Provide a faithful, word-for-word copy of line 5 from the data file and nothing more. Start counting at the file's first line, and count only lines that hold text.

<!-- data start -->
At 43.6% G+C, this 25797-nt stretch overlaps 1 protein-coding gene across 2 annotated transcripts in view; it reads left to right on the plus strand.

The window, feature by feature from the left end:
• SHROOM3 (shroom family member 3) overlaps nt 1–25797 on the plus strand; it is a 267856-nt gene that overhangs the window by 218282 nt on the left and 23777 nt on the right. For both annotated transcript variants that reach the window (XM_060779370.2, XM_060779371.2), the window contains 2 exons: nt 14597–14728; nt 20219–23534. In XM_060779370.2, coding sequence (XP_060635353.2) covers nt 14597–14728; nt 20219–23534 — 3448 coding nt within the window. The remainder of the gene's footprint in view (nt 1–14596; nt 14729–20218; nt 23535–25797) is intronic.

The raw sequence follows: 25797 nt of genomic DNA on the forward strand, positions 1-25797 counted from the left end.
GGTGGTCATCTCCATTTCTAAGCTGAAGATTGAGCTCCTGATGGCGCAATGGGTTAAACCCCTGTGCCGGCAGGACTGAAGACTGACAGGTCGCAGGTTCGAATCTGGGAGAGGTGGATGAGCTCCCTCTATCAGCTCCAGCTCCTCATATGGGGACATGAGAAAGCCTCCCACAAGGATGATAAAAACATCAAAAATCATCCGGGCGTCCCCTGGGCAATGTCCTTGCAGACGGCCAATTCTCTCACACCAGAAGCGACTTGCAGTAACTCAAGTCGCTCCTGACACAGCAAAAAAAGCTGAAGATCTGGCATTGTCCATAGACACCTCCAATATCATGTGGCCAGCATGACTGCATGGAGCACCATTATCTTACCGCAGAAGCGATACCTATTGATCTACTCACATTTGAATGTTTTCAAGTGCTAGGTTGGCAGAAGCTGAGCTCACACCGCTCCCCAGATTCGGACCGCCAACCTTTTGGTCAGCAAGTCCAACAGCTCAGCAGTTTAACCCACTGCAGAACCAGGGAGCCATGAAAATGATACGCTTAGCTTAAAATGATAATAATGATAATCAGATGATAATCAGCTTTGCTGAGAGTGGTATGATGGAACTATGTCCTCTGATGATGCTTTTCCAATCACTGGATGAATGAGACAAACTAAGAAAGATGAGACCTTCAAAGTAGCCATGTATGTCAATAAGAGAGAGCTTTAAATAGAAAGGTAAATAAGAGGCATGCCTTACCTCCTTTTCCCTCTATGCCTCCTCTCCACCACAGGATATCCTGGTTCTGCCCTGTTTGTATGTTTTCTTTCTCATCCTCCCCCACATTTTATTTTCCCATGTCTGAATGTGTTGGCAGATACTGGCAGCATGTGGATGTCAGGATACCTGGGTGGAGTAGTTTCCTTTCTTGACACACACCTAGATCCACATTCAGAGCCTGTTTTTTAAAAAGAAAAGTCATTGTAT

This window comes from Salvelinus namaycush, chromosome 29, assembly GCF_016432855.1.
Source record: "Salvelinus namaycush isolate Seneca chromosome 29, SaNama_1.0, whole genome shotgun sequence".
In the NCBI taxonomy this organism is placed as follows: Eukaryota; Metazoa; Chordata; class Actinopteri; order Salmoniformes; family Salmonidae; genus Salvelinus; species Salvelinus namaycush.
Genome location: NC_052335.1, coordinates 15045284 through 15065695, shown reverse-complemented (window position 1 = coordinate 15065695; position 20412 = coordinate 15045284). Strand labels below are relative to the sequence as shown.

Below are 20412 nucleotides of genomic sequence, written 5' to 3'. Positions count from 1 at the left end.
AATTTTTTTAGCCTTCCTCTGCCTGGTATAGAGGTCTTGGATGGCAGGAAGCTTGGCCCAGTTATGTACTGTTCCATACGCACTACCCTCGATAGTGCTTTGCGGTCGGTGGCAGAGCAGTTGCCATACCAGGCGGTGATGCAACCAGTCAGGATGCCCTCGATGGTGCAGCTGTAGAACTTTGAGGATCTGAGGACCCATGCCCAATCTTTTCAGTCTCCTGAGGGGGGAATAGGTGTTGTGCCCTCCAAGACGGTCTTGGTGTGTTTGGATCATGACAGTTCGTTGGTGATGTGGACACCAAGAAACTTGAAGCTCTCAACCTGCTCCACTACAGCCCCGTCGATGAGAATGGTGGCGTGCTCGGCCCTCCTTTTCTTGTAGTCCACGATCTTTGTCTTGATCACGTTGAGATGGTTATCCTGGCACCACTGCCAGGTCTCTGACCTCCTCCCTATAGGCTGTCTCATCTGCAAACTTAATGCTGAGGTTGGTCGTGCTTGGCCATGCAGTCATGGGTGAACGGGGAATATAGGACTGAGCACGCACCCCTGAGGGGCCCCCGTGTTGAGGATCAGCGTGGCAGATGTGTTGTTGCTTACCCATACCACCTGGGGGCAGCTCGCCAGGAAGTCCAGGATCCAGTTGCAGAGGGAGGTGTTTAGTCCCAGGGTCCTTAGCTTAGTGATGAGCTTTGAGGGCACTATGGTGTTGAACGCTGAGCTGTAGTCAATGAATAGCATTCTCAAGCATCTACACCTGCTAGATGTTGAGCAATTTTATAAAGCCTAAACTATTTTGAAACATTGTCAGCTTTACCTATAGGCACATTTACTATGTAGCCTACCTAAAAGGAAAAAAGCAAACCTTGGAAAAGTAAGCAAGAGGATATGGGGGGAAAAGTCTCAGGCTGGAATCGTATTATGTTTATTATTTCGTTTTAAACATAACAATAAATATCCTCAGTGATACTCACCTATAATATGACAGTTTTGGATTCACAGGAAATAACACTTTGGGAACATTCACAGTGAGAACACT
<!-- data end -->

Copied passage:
GGTGGTCATCTCCATTTCTAAGCTGAAGATTGAGCTCCTGATGGCGCAATGGGTTAAACCCCTGTGCCGGCAGGACTGAAGACTGACAGGTCGCAGGTTCGAATCTGGGAGAGGTGGATGAGCTCCCTCTATCAGCTCCAGCTCCTCATATGGGGACATGAGAAAGCCTCCCACAAGGATGATAAAAACATCAAAAATCATCCGGGCGTCCCCTGGGCAATGTCCTTGCAGACGGCCAATTCTCTCACACCAGAAGCGACTTGCAGTAACTCAAGTCGCTCCTGACACAGCAAAAAAAGCTGAAGATCTGGCATTGTCCATAGACACCTCCAATATCATGTGGCCAGCATGACTGCATGGAGCACCATTATCTTACCGCAGAAGCGATACCTATTGATCTACTCACATTTGAATGTTTTCAAGTGCTAGGTTGGCAGAAGCTGAGCTCACACCGCTCCCCAGATTCGGACCGCCAACCTTTTGGTCAGCAAGTCCAACAGCTCAGCAGTTTAACCCACTGCAGAACCAGGGAGCCATGAAAATGATACGCTTAGCTTAAAATGATAATAATGATAATCAGATGATAATCAGCTTTGCTGAGAGTGGTATGATGGAACTATGTCCTCTGATGATGCTTTTCCAATCACTGGATGAATGAGACAAACTAAGAAAGATGAGACCTTCAAAGTAGCCATGTATGTCAATAAGAGAGAGCTTTAAATAGAAAGGTAAATAAGAGGCATGCCTTACCTCCTTTTCCCTCTATGCCTCCTCTCCACCACAGGATATCCTGGTTCTGCCCTGTTTGTATGTTTTCTTTCTCATCCTCCCCCACATTTTATTTTCCCATGTCTGAATGTGTTGGCAGATACTGGCAGCATGTGGATGTCAGGATACCTGGGTGGAGTAGTTTCCTTTCTTGACACACACCTAGATCCACATTCAGAGCCTGTTTTTTAAAAAGAAAAGTCATTGTAT